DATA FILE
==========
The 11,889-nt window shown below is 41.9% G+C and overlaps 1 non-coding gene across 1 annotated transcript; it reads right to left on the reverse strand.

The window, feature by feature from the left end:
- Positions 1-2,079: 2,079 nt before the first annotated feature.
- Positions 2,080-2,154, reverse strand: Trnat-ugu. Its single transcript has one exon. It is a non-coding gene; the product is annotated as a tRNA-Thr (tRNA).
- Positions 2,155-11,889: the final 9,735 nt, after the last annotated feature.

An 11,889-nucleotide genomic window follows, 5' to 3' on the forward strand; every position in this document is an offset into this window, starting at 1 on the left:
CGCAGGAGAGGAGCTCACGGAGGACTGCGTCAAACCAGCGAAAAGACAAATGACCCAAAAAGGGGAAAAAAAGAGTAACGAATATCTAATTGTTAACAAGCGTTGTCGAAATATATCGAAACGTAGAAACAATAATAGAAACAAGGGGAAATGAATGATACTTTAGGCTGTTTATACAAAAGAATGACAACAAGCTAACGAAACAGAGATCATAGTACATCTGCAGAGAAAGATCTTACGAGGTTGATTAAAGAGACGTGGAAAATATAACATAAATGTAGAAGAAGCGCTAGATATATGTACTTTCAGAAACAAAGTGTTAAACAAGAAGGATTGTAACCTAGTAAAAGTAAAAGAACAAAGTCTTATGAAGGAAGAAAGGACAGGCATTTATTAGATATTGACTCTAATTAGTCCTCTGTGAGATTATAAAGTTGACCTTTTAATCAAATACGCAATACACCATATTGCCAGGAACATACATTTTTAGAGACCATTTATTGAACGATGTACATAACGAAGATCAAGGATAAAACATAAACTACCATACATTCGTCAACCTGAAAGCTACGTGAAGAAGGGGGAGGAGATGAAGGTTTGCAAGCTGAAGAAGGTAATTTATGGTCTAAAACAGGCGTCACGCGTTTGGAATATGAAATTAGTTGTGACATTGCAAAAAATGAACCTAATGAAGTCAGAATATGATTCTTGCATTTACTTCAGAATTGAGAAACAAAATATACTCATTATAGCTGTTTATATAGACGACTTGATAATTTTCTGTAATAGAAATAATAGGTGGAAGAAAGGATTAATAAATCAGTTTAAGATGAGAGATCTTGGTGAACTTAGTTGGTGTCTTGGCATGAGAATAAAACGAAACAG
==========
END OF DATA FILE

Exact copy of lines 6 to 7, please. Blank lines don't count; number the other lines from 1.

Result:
An 11,889-nucleotide genomic window follows, 5' to 3' on the forward strand; every position in this document is an offset into this window, starting at 1 on the left:
CGCAGGAGAGGAGCTCACGGAGGACTGCGTCAAACCAGCGAAAAGACAAATGACCCAAAAAGGGGAAAAAAAGAGTAACGAATATCTAATTGTTAACAAGCGTTGTCGAAATATATCGAAACGTAGAAACAATAATAGAAACAAGGGGAAATGAATGATACTTTAGGCTGTTTATACAAAAGAATGACAACAAGCTAACGAAACAGAGATCATAGTACATCTGCAGAGAAAGATCTTACGAGGTTGATTAAAGAGACGTGGAAAATATAACATAAATGTAGAAGAAGCGCTAGATATATGTACTTTCAGAAACAAAGTGTTAAACAAGAAGGATTGTAACCTAGTAAAAGTAAAAGAACAAAGTCTTATGAAGGAAGAAAGGACAGGCATTTATTAGATATTGACTCTAATTAGTCCTCTGTGAGATTATAAAGTTGACCTTTTAATCAAATACGCAATACACCATATTGCCAGGAACATACATTTTTAGAGACCATTTATTGAACGATGTACATAACGAAGATCAAGGATAAAACATAAACTACCATACATTCGTCAACCTGAAAGCTACGTGAAGAAGGGGGAGGAGATGAAGGTTTGCAAGCTGAAGAAGGTAATTTATGGTCTAAAACAGGCGTCACGCGTTTGGAATATGAAATTAGTTGTGACATTGCAAAAAATGAACCTAATGAAGTCAGAATATGATTCTTGCATTTACTTCAGAATTGAGAAACAAAATATACTCATTATAGCTGTTTATATAGACGACTTGATAATTTTCTGTAATAGAAATAATAGGTGGAAGAAAGGATTAATAAATCAGTTTAAGATGAGAGATCTTGGTGAACTTAGTTGGTGTCTTGGCATGAGAATAAAACGAAACAG